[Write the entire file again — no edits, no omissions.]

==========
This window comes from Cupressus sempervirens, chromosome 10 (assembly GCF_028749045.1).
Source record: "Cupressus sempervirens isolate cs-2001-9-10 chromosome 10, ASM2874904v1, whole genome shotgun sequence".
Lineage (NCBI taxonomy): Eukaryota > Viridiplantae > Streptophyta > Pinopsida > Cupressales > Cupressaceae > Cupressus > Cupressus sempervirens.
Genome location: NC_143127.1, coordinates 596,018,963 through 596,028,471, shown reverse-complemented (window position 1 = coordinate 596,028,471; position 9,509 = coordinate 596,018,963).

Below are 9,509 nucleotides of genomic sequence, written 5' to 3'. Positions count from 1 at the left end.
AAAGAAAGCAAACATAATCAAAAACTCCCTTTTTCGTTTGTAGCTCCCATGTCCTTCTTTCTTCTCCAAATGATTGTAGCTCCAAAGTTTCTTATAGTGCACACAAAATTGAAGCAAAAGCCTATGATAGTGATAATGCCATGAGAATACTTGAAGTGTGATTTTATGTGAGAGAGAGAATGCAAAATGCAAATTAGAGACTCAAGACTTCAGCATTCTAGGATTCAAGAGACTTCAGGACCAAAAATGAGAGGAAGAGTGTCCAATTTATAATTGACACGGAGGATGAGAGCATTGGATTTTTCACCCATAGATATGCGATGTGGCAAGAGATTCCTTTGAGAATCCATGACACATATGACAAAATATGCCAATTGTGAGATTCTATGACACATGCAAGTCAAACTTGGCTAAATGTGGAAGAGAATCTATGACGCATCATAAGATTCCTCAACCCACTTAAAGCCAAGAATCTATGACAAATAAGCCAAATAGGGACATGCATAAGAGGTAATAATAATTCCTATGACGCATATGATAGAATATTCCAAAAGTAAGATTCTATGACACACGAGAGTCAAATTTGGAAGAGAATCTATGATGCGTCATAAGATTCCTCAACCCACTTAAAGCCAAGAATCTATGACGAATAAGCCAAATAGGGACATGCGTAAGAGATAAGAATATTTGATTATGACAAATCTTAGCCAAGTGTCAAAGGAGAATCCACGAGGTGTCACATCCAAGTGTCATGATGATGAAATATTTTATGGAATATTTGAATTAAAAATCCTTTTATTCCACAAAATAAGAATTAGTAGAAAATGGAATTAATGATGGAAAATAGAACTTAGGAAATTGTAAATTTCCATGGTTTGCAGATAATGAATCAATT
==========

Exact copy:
This window comes from Cupressus sempervirens, chromosome 10 (assembly GCF_028749045.1).
Source record: "Cupressus sempervirens isolate cs-2001-9-10 chromosome 10, ASM2874904v1, whole genome shotgun sequence".
Lineage (NCBI taxonomy): Eukaryota > Viridiplantae > Streptophyta > Pinopsida > Cupressales > Cupressaceae > Cupressus > Cupressus sempervirens.
Genome location: NC_143127.1, coordinates 596,018,963 through 596,028,471, shown reverse-complemented (window position 1 = coordinate 596,028,471; position 9,509 = coordinate 596,018,963).

Below are 9,509 nucleotides of genomic sequence, written 5' to 3'. Positions count from 1 at the left end.
AAAGAAAGCAAACATAATCAAAAACTCCCTTTTTCGTTTGTAGCTCCCATGTCCTTCTTTCTTCTCCAAATGATTGTAGCTCCAAAGTTTCTTATAGTGCACACAAAATTGAAGCAAAAGCCTATGATAGTGATAATGCCATGAGAATACTTGAAGTGTGATTTTATGTGAGAGAGAGAATGCAAAATGCAAATTAGAGACTCAAGACTTCAGCATTCTAGGATTCAAGAGACTTCAGGACCAAAAATGAGAGGAAGAGTGTCCAATTTATAATTGACACGGAGGATGAGAGCATTGGATTTTTCACCCATAGATATGCGATGTGGCAAGAGATTCCTTTGAGAATCCATGACACATATGACAAAATATGCCAATTGTGAGATTCTATGACACATGCAAGTCAAACTTGGCTAAATGTGGAAGAGAATCTATGACGCATCATAAGATTCCTCAACCCACTTAAAGCCAAGAATCTATGACAAATAAGCCAAATAGGGACATGCATAAGAGGTAATAATAATTCCTATGACGCATATGATAGAATATTCCAAAAGTAAGATTCTATGACACACGAGAGTCAAATTTGGAAGAGAATCTATGATGCGTCATAAGATTCCTCAACCCACTTAAAGCCAAGAATCTATGACGAATAAGCCAAATAGGGACATGCGTAAGAGATAAGAATATTTGATTATGACAAATCTTAGCCAAGTGTCAAAGGAGAATCCACGAGGTGTCACATCCAAGTGTCATGATGATGAAATATTTTATGGAATATTTGAATTAAAAATCCTTTTATTCCACAAAATAAGAATTAGTAGAAAATGGAATTAATGATGGAAAATAGAACTTAGGAAATTGTAAATTTCCATGGTTTGCAGATAATGAATCAATT